The goldrush town of Jamestown is near enough to Murphys to stroll and spend an hour or two. We walked the town and took some pictures. The light was bright and imposing and warming for a coldish November day. Casting long shadows on flagstones. When I moved to the motherlode, both ends of town still had remnants of their old boardwalk. Gone, now.
The town wasn’t exactly proud of its entrepreneur founder, but finally decided to recognize John James for whom the town is named. Something everyone smiles about now. At least he didn’t get run out of town with tar and feathers. (Double click the photo)
The town burned down in 1885 so the oldest buildings date from 1887.
This tree, the owner of the building behind it, told me was in an old picture of when his building was being built in 1887.
It is an evergreen that I don’t recognize. He didn’t know either.
Don’t you just love that there was a time when people found it desirable and worth the time to make utilitarian objects, like door handles, so beautiful?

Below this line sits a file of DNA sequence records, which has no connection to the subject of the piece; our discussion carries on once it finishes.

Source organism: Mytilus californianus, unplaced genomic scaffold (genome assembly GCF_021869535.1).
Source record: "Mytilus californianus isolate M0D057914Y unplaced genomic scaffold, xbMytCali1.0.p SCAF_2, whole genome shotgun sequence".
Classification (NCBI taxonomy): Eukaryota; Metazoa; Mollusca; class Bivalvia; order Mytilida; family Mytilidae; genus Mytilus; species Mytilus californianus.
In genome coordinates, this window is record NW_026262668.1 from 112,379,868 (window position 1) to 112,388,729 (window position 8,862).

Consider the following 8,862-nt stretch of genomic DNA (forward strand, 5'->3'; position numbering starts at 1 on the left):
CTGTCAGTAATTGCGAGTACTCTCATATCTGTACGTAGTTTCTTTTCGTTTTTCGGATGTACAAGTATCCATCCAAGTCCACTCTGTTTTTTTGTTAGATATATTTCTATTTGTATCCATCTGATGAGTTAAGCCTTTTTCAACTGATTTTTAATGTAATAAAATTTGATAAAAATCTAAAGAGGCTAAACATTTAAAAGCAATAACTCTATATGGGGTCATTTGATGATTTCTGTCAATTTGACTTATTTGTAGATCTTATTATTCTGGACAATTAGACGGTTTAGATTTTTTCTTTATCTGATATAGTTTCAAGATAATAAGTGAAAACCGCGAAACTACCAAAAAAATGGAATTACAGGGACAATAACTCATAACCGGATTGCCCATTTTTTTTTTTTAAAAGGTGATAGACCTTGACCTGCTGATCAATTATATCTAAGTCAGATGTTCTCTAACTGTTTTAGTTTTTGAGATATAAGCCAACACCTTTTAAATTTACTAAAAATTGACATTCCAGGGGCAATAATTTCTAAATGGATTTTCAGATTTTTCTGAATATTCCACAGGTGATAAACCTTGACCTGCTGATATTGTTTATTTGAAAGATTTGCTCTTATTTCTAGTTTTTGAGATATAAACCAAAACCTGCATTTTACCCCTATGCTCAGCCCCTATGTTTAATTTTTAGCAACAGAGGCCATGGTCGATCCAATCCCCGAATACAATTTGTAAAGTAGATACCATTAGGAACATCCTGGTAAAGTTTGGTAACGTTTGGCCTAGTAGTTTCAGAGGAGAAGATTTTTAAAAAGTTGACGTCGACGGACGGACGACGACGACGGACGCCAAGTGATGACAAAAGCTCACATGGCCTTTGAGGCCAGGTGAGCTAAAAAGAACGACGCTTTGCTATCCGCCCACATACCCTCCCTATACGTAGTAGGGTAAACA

Jamestown is well known for its antique stores, there are many, and we poked around looking for a small table I would like to place next to my living room window. I found two I liked, but wasn’t bright enough to bring accurate measurements. They looked to be the right size?
One store had this line of hanging animal traps with the sign at the bottom unreadable until I loaded my pictures into the computer. Not much of a deterrent to theft if you can’t see it.
Economic recovery is slower in the mother lode than the cities. And we all worry about it. The Antiques stores are holding well, but several restaurants were gone. The Willow has been a landmark in Jamestown since before I arrived. I used to like their fondue, but I haven’t eaten there in years, and we didn’t stop for lunch because neighbor Jan was having a pot luck celebrating new beginnings, thanking her helpful friends.
It was afternoon of a day with a new moon, a new housemate for Jan, new opportunities for Leslie and…by chance, a new heart for a neighbor. The transplant was the day before yesterday.
Jan’s friend, Dixie, is a Wiccan believer and she lit a sage smoker and gave voice to a spell for all of us, for new beginnings, prosperity and good health.
I was wearing a necklace that assumes any shape you put it in. Leslie turned it into the ying/yang life sign for me. Dixie read an invocation and we all said a prayer for our hospitalized neighbor. Heart transplants seem common, but when it happens to someone you know, you suddenly realize how miraculous it is. We also remembered the person who donated a heart that someone else may live. Amen!